State launches new treatment program for opiate addicts

MONTPELIER — The state is launching a new treatment option for recovering opiate addicts.
The pilot program, announced by Gov. Peter Shumlin Tuesday, will support some 350 Vermonters who will use a monthly injection instead of traditional forms of opiate addiction treatment.
Unlike buprenorphine and methadone, the two most commonly used treatments in Vermont, naltrexone is not a substitute for opiates. If someone were to use opiates after getting the naltrexone injection, they wouldn’t experience the high they would normally get.
The injection “blocks the high” from heroin or prescription painkillers, Shumlin said.
The program will be rolled out first in Rutland at the Marble Valley Regional Correctional Facility, aiming to target opiate dependent offenders as they leave prison and re-enter the community. The governor said that he’d like to see the treatment expand to other correctional facilities soon as well, particularly the women’s facility in Burlington.
In addition to prisons, the state will advertise the naltrexone option at residential treatment facilities, and it will be available at the state’s treatment hubs as well.
Naltrexone is not a new drug. It’s been available for some time as a daily pill, and is often used to treat alcoholism. Vivitrol, the injection form of the drug, is fairly new. However, unlike other forms of opiate treatment, in order to use naltrexone, individuals need to have detoxed completely — an unpleasant process that many opioid-dependent people try to avoid.
Secretary of Human Services Hal Cohen told reporters he’s optimistic that naltrexone will be a useful tool in reducing reliance of opiates in Vermont.
Cohen noted that naltrexone is different from the other treatment options that are sometimes sold illicitly or abused, like buprenorphine.
“It’s non-divertable, you don’t get high on it, it’s not an opiate alternative, it’s an opiate blocker,” Cohen said.
For a certain population, the drug could be very effective, Health Commissioner Harry Chen said, but he noted that it is “not a magic bullet for all people who are addicted.”
Although physicians in Vermont have offered naltrexone in the past, usage has not caught on widely, Chen said, citing expense and broad unfamiliarity with the drug. A similar program was rolled out in Missouri, Chen said. However, the drug is fairly new, he said.
Because the treatment requires that users have completely detoxed from opiates, prime candidates are individuals who are coming out of residential treatment facilities or out of incarceration, Chen said.
Dr. Deb Richter, a practicing specialist in addiction medicine, said that the injections will be another valuable tool for treating addiction in Vermont, but noted that the drug will not be for everyone. In addition to the physical recovery from addiction, there are also environmental factors, she said.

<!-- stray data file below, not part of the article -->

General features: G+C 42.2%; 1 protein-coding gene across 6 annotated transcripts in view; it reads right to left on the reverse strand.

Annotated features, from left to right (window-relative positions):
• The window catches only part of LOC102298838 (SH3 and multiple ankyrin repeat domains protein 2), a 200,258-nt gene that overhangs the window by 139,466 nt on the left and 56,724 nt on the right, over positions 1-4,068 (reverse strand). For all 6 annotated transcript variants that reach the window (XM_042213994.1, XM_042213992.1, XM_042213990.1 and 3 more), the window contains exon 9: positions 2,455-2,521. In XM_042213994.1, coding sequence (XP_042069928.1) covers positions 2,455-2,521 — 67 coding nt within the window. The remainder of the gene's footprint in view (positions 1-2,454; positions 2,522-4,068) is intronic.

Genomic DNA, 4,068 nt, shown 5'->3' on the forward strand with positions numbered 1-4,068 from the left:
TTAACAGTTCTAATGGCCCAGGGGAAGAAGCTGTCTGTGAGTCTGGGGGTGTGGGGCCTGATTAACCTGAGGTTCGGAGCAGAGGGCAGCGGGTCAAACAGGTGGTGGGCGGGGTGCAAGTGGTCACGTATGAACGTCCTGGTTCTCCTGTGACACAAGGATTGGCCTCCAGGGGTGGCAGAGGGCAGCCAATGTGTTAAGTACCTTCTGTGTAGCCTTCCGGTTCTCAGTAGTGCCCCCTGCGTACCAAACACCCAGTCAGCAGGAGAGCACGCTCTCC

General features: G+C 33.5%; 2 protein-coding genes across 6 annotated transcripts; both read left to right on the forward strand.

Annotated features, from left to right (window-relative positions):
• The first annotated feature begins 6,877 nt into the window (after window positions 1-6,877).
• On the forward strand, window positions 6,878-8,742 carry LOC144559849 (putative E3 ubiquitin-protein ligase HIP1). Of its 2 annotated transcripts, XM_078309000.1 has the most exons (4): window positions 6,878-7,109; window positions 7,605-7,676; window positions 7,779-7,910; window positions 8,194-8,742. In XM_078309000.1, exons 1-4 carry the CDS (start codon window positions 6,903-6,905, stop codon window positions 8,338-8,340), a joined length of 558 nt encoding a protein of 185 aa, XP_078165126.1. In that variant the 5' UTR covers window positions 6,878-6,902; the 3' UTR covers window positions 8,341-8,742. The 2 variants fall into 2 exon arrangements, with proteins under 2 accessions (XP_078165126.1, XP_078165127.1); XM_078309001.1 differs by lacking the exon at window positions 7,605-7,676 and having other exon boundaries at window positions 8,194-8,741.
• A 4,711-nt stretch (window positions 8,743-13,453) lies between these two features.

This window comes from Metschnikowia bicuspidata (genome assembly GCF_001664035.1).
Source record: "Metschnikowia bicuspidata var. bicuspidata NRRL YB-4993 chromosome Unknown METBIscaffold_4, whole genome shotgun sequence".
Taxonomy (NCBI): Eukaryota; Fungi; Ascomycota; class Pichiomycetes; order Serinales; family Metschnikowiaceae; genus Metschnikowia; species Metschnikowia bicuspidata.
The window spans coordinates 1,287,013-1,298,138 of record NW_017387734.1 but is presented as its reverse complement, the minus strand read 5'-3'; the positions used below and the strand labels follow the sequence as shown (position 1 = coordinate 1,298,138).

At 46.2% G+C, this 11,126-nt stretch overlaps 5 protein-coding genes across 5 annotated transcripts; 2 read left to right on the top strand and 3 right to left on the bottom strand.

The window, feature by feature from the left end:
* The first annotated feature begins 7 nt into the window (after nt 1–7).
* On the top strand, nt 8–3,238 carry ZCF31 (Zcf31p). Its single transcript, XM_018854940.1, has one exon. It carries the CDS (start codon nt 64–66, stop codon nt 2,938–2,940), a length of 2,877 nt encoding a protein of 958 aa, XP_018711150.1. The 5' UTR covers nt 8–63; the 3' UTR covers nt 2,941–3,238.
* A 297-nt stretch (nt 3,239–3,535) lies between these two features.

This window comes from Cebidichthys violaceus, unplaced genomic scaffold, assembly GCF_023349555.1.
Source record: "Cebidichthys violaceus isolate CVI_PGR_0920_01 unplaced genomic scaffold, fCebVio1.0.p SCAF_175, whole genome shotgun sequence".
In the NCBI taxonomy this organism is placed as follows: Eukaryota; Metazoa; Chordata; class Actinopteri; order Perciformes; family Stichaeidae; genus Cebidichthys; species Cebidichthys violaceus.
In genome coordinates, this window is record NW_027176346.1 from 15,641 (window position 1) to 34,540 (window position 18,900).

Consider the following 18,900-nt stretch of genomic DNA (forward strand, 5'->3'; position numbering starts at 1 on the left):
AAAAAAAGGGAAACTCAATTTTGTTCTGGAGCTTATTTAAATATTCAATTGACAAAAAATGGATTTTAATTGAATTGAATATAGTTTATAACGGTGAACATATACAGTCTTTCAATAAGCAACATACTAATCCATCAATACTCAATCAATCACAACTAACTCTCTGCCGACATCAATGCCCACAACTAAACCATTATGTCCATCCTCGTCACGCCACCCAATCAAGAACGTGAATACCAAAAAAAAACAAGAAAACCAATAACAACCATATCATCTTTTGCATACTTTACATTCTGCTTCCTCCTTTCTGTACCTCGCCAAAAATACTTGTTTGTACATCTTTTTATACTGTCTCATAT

Vivitrol injections tend to be most useful for recovering addicts who have taken steps to change the people, places and things that trigger opiate use, she said.
“Until you change those things, the social factors, it’s going to be very hard,” Richter said.
Dr. Gordon Frankle of West Ridge Center for Addiction Recovery in Rutland noted that the pilot targets incarcerated individuals as they leave correctional facilities, aiming to provide those people with more support for recovery.
Opiates impact some 70 percent of offenders leaving Vermont correctional facilities, Corrections Commissioner Lisa Menard said.
Treatment options for opiate addiction have expanded in Vermont in recent years. Some 1,000 more Vermonters are in treatment now than there were in January 2014, when Shumlin made addiction the focus of his state of the state address, the governor said Tuesday.
Yet in parts of the state, demand for treatment outweighs capacity. In October, the treatment hub in Burlington had more than 300 people on the waitlist.
Officials said Tuesday that naltrexone has the potential to mitigate the wait for treatment in parts of the state. Unlike buprenorphine and methadone, doctors do not need a special license to prescribe naltrexone. Any medical practitioner can prescribe it.
Patients take naltrexone for approximately 6 months as they shift into recovery without requiring medication, said Barbara Cimaglio, deputy commissioner of the Health Department.
Naltrexone costs approximately $1,000 per month. Other treatments cost roughly $700 to $800 per month, Shumlin said. He doesn’t anticipate the treatment will impact the Medicaid budget.
The pilot is funded by a $3 million federal grant from the Substance Abuse and Mental Health Services Administration, secured for Vermont by Sen. Patrick Leahy, I-Vt., in August.

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